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Perfumed Nightmare
Kidlat Tahimik
Kidlat Tahimik, Dolores Santamaria, Mang Fely, Georgette Baudry, Katrin Muller, Harmut Lerch
91 min.


This movie is exceedingly hard to come by, but more than worth it if you can. You may remember Kidlat Tahimik from Werner Herzog's Every Man For Himself and God Against All, he was the Indian flautist in the circus. Indeed, any film that garners a glowing quote from Herzog on its cover is worth looking in to.

Sincerely amateurish, astonishingly inventive and many more adverb/adjective pairs, Perfumed Nightmare simply cannot be recommended highly enough.

The story follows Kidlat, a simple, content Jeepni (like a Tobasco colored taxi) driver in the Philippines. He is the President and founder of the local chapter of the Werner Von Braun fan club, and dreams of being an astronaut, or at least traveling to America, where he might be closer. A rich American hires him to travel with him to France and be his personal driver. The caricature American, played by a German with a ridiculous "American" accent (sort of the reverse equivalent of Harrison Ford's Russian one in K19: The Widowmaker), is hilarious. At first he is delighted by the ever-present technology, which to him already seems like a bizarre future-world. He starts being introduced around to society and becomes increasingly disafected.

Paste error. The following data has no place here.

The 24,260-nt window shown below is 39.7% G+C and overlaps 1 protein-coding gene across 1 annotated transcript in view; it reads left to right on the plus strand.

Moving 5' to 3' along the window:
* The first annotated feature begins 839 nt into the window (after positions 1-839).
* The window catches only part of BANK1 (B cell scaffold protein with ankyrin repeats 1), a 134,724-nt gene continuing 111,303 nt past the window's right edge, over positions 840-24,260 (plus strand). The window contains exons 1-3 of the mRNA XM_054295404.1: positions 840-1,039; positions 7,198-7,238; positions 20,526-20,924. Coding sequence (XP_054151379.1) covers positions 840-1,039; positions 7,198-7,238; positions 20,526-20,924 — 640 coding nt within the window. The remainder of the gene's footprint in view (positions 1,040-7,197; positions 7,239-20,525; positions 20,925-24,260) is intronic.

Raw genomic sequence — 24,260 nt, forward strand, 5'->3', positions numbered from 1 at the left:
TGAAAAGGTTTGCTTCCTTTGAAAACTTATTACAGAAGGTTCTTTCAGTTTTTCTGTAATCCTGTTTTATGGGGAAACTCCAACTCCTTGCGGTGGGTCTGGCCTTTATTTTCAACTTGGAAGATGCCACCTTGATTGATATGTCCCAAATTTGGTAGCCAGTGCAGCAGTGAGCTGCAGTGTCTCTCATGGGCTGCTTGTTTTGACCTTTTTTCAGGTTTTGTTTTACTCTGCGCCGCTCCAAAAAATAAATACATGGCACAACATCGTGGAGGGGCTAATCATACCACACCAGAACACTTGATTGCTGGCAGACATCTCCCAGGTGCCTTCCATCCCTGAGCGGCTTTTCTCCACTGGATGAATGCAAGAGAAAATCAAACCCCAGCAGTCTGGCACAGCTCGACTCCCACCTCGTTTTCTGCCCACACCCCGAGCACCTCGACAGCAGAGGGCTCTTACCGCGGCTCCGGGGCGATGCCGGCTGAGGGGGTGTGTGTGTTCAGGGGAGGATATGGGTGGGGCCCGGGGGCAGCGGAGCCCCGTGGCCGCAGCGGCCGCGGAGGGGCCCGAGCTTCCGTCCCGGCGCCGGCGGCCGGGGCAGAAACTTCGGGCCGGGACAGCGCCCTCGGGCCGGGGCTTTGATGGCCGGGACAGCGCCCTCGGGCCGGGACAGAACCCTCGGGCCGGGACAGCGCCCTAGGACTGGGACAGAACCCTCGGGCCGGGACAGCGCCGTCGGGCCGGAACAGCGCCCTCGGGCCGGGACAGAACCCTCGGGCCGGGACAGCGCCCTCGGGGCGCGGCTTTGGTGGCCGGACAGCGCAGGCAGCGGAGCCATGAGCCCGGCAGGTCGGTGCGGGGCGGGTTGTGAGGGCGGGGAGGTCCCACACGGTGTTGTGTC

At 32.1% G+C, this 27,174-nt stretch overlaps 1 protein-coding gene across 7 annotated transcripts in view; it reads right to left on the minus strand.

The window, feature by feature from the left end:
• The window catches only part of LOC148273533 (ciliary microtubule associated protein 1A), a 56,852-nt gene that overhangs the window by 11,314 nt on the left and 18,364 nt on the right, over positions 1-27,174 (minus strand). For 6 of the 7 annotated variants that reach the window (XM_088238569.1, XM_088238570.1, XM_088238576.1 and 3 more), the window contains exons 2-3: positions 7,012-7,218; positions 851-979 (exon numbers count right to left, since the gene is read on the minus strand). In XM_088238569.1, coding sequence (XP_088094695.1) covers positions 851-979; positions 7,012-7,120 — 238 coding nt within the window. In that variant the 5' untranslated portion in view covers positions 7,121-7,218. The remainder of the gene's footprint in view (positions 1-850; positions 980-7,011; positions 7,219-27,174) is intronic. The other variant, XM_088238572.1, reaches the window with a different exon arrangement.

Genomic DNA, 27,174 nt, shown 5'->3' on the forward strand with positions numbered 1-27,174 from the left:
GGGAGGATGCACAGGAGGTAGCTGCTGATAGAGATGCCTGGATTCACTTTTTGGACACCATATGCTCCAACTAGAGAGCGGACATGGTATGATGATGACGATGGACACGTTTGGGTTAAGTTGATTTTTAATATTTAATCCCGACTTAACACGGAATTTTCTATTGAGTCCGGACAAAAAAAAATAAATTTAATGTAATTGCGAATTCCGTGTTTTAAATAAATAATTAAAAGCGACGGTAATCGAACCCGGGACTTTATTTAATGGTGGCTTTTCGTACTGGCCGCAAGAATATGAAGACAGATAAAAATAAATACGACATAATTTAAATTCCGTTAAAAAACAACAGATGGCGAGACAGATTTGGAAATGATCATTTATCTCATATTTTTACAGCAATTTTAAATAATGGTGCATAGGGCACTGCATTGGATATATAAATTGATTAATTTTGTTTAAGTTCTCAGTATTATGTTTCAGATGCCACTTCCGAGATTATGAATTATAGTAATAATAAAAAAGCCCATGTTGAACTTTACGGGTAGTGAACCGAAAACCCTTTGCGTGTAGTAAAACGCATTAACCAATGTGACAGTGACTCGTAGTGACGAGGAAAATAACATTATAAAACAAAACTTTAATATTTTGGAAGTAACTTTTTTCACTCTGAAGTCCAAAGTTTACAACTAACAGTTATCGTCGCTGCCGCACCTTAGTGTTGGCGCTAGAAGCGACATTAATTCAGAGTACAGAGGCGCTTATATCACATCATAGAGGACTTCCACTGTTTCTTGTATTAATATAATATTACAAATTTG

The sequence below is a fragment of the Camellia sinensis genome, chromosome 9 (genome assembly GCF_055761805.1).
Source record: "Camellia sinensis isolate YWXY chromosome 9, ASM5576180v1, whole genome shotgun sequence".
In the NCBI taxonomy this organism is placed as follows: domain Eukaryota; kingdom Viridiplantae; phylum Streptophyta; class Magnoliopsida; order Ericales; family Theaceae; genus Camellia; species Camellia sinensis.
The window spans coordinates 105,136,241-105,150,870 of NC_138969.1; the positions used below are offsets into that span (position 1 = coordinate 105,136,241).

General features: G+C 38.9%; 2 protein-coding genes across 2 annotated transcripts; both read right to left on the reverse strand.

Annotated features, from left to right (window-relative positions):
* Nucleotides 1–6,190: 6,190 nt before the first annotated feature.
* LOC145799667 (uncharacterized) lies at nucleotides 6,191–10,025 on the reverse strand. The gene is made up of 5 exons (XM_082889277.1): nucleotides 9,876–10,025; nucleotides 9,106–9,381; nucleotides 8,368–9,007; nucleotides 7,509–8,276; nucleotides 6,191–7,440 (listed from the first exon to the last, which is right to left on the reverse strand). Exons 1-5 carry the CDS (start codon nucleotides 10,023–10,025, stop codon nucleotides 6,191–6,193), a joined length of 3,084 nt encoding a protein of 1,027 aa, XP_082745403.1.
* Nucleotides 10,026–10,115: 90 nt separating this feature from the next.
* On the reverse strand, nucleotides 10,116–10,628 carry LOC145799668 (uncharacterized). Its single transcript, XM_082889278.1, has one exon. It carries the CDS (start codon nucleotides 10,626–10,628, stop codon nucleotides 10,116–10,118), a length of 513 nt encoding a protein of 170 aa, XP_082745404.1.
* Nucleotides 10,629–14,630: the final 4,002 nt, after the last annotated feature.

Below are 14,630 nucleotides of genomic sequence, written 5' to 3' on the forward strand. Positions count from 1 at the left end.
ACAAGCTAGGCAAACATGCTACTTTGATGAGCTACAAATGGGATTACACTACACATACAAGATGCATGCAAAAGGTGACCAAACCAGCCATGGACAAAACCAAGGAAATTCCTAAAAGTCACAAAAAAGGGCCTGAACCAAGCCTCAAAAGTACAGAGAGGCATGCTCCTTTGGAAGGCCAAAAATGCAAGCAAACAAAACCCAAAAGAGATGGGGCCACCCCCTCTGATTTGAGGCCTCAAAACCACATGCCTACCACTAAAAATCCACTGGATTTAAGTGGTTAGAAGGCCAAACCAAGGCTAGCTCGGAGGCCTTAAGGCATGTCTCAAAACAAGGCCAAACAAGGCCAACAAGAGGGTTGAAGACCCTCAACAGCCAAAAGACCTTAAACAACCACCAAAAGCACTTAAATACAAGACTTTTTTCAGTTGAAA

Brimming with surreal touches, Perfumed Nightmare manages to be both fairy tale and truth. So alive it seems in perpetual danger of eating itself, so alive that we can feel it dying. Do whatever you can to find Perfumed Nightmare, it will renew your love of movies.

Pat Jackson